Calls for harm reduction

Chelsea Powrie

The program coordinator of the South Okanagan Women in Need Society said she and her staff have been "bursting into tears" due to several recent overdose deaths of women who use their programming.

"We've lost clients that are directly attached to our program, that had one-to-one workers here," Gwen Wain said. "We know that last year, 1,420 people died [from overdoses] in British Columbia, and that was really 1,420 preventable deaths."

That's why Wain believes education and outreach will help alleviate this epidemic. The SOWINS facility in Penticton offers naloxone kits and clean, safe drug parephernalia, as well as a shower, washing machines and food.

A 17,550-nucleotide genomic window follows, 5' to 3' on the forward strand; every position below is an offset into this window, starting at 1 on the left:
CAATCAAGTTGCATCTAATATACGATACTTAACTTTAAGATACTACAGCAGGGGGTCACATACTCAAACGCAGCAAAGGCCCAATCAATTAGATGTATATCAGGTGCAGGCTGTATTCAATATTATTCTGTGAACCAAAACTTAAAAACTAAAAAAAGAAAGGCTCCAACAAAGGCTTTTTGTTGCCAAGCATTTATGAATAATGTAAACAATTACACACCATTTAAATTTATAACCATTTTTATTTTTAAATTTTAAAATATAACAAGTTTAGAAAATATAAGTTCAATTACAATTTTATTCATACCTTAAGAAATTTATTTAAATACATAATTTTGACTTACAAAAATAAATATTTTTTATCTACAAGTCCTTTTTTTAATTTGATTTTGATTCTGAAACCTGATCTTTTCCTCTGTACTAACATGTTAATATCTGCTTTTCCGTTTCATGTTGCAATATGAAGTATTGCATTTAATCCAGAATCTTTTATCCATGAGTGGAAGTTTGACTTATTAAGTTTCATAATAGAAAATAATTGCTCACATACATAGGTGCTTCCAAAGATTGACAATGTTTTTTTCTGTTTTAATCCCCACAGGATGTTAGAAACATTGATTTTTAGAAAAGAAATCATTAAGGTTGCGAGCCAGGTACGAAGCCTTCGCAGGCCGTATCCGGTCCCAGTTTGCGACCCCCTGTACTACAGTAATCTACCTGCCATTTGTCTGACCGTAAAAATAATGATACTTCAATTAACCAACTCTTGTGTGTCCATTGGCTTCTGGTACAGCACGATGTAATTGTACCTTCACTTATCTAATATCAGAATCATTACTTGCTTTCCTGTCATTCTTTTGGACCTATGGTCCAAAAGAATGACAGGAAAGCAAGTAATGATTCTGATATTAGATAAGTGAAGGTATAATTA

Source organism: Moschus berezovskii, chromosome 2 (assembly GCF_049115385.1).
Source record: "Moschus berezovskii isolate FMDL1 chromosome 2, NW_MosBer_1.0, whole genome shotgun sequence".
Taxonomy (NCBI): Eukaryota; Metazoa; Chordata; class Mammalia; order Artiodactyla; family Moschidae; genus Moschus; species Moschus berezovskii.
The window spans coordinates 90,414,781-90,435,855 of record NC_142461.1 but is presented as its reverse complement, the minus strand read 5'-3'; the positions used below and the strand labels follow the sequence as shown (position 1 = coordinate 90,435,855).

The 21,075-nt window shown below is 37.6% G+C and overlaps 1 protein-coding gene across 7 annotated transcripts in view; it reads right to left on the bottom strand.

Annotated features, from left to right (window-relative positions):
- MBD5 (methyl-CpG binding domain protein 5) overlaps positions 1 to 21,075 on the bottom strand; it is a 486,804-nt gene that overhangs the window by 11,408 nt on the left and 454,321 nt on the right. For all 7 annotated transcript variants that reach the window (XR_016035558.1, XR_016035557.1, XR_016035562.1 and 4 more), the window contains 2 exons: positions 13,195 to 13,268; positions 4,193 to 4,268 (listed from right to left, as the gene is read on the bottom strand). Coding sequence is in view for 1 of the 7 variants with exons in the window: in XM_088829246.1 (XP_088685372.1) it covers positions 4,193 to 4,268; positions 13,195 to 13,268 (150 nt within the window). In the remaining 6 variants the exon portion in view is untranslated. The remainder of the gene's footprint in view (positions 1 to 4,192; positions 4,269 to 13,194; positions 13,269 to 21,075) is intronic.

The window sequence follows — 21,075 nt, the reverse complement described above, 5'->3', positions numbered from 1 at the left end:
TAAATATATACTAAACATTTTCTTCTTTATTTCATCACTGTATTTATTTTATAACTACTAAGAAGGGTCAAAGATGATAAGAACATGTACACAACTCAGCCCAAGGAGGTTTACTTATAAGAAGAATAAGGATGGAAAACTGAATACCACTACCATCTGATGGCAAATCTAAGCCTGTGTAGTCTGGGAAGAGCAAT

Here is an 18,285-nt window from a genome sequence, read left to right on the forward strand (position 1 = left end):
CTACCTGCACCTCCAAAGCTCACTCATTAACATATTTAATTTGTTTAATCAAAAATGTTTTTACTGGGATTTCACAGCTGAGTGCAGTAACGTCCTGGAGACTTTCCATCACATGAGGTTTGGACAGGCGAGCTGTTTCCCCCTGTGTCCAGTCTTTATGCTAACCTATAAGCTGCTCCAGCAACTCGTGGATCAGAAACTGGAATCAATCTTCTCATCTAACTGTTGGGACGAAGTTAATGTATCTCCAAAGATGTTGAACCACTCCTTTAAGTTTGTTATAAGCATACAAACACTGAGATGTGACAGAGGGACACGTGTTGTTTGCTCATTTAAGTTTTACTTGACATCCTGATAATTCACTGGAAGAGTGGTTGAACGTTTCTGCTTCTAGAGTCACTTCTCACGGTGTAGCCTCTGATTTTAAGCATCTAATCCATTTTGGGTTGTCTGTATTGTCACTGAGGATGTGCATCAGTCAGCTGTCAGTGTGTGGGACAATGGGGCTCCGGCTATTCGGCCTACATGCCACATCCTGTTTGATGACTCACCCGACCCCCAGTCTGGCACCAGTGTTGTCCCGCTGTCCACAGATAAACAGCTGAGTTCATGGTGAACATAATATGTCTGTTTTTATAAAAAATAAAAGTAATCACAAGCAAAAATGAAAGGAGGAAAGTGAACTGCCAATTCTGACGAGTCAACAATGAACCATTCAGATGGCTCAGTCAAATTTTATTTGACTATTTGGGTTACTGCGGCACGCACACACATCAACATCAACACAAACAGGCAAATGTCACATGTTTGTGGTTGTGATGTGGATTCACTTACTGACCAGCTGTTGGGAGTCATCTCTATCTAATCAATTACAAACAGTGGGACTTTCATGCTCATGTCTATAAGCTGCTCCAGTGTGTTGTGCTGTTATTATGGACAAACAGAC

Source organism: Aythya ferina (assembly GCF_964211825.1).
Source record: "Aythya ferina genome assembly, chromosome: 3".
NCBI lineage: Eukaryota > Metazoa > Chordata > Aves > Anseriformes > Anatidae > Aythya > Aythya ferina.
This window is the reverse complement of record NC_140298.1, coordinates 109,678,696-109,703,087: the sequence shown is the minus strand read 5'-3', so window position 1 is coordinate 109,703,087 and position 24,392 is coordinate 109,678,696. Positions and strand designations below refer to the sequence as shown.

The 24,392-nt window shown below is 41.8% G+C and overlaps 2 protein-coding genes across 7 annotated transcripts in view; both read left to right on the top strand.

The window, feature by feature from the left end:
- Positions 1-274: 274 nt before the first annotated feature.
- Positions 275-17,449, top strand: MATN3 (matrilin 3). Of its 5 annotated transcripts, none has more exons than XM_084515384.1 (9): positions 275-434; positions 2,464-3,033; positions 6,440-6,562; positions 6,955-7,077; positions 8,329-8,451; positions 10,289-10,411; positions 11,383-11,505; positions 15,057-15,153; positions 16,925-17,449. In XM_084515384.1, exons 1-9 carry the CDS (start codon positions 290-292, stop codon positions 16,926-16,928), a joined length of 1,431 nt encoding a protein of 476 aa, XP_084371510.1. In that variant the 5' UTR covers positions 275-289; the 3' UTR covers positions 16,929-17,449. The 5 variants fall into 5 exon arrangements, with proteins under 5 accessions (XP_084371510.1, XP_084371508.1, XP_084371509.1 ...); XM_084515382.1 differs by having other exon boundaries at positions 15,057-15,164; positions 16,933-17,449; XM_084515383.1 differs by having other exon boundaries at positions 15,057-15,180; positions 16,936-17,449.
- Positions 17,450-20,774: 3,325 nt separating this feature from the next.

"It's really difficult for people to access consistent support and services," Wain said. "When clients come in, we can talk about what their drug of choice is, when they use, how they can use more safely."

She believes stigmas around drug use cause people to hide their addictions, leading to more and more people dying alone.

Andy Watson of the BC Coroners Service could not comment on any overdose statistics for February until the end of the month, but he said they are keeping a close eye on the Okanagan.

"If we had any cause for concern, we would work with [Interior Health] for a public alert," Watson said. "We would come up with a strategy."

The SOWINS drop-in centre has an open door policy from 11 a.m. to 3 p.m. daily.

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